A look at Governor Schwarzenegger's roadmap for his first weeks in office.
12:00 PM, Nov 18, 2003 • By BILL WHALEN
The state's fiscal outlook is a tad more complicated. When California's budget was approved this summer, the projected deficit was $8 billion. That figure has since grown to $10 billion. Tack on the car-tax reduction and it projects to $14 billion. Schwarzenegger's solution? It may be a mega-bond, for the March ballot, that would borrow enough to pay off the short-term deficit but also include a cap on future spending (say, limiting higher spending to inflation and population growth). Insiders call it "the burrito bond," as it places the state's fiscal woes under one wrapper. Already, it gives some Democrats heartburn: State treasurer Phil Angelides and controller Steve Westly say they won't go along with a deficit bond unless Schwarzenegger is more specific about fiscal discipline.
Still, this likely will be another quick victory for the new governor. Why? Two reasons. Schwarzenegger already enjoys the upper hand in the budget debate as the guy sent to Sacramento to clean up the legislature's mess. Public surveys back this up, with voters supporting Arnold's policies by a 2-1 margin). Second, Democrats will recognize that floating a giant bond enables them to avoid deeper, immediate spending cuts. The loyal opposition won't roll over for Schwarzenegger (symbolically, perhaps, Democratic Senate leader John Burton gave Arnold a cigar lighter in the shape of a middle-finger salute), but it will be unusually pliant given his post-recall mandate. The governor may also try to extend the honeymoon atmosphere by delaying a fight with unions and trial lawyers over workers' compensation reform.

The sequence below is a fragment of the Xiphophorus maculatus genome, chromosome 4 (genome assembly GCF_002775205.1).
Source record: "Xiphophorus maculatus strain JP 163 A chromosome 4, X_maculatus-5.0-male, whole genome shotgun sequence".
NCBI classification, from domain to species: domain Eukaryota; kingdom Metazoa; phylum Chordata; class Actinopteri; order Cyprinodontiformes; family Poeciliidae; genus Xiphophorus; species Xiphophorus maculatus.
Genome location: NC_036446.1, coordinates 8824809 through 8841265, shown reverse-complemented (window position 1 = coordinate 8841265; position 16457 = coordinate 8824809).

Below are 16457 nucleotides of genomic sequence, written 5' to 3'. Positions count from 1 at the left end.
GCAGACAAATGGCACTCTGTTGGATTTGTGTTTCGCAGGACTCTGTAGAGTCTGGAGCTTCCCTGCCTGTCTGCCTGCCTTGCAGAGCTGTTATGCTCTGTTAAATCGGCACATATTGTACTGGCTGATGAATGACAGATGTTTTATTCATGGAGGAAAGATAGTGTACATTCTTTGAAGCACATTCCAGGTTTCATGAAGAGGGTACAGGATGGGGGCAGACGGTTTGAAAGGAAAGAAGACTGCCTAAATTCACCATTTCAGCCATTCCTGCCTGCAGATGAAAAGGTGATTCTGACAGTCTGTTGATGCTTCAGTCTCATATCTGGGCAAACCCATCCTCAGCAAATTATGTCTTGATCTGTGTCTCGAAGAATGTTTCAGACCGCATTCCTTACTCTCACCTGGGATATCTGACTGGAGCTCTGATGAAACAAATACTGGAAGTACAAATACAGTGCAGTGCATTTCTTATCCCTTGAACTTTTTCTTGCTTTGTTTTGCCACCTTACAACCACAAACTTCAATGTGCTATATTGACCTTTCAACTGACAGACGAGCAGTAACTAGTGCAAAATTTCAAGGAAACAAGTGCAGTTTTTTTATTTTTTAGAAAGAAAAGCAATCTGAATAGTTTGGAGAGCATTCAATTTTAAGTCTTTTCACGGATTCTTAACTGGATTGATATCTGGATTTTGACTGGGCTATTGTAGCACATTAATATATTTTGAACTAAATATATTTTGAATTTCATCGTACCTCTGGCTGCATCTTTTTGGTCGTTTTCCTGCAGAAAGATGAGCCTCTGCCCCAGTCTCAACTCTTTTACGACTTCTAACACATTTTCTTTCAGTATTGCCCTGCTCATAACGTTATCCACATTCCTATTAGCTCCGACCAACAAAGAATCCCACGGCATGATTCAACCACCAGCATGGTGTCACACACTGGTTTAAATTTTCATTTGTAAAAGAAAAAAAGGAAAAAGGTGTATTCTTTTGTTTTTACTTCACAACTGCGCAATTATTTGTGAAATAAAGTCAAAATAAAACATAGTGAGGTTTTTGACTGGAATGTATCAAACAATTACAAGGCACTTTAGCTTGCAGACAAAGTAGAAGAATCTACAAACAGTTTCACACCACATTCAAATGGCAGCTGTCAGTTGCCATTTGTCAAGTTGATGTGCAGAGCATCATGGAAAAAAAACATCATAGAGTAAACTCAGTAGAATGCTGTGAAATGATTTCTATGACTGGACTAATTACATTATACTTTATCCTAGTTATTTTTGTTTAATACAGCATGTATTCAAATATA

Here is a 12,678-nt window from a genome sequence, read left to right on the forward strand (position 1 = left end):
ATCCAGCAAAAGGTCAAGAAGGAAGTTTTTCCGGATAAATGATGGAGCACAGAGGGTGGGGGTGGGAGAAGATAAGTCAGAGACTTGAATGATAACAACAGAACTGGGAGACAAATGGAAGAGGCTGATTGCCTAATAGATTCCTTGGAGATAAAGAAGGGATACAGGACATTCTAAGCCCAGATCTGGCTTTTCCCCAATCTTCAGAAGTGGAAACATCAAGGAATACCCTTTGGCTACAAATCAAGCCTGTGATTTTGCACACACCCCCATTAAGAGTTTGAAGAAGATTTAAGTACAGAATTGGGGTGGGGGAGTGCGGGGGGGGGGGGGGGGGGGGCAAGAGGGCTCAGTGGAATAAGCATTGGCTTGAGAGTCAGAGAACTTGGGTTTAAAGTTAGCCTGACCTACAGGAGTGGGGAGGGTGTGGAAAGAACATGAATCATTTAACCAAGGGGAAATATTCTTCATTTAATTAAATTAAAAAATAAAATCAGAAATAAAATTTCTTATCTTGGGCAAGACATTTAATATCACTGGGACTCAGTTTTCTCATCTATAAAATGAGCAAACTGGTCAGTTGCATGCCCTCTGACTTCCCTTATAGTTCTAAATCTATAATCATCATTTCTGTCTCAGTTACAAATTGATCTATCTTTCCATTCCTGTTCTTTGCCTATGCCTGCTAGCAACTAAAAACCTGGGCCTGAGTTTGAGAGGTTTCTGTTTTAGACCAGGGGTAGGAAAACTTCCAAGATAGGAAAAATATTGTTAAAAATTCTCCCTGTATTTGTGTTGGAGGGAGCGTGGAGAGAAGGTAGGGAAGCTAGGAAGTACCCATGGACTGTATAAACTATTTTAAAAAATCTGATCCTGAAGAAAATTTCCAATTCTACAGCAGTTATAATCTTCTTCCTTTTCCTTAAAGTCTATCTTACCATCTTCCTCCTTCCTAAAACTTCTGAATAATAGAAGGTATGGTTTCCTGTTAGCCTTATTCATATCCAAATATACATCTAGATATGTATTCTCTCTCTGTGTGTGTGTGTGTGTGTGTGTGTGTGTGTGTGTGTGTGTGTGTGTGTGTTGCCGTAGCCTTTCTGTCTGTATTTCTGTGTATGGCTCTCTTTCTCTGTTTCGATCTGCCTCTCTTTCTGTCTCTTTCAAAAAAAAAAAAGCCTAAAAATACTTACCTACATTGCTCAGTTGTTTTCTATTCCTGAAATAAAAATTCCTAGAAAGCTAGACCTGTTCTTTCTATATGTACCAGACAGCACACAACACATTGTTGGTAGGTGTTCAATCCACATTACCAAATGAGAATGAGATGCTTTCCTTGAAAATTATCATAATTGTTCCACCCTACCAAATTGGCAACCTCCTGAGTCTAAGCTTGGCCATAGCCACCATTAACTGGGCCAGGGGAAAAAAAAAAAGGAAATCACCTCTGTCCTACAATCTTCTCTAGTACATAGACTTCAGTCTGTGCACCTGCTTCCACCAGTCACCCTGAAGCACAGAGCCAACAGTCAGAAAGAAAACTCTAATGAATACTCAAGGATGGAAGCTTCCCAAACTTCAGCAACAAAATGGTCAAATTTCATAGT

ALL THAT'S LEFT for Schwarzenegger until next January, when he has to submit his own budget, is finding a place to live. At present, he's renting a suite at the downtown Hyatt. Talk about a metaphor for bad government. California is one of only six states in the country without a governor's mansion. One former residence is now a museum. Another, built in the 1970s, has never been occupied. It's a white elephant that's listed for $5.9 million, and no realtor can move it. California did create a Permanent Residence Commission to find the site for a new residence near the Capitol. But that would require tearing down an existing bureaucracy--i.e. downsizing government.
Such is the new role for Arnold Schwarzenegger as. It won't always make sense. The victories won't always come easy. But he won't lack for entertainment during his next 1,000 days.
Bill Whalen is a research fellow at the Hoover Institution, where he follows California and national politics.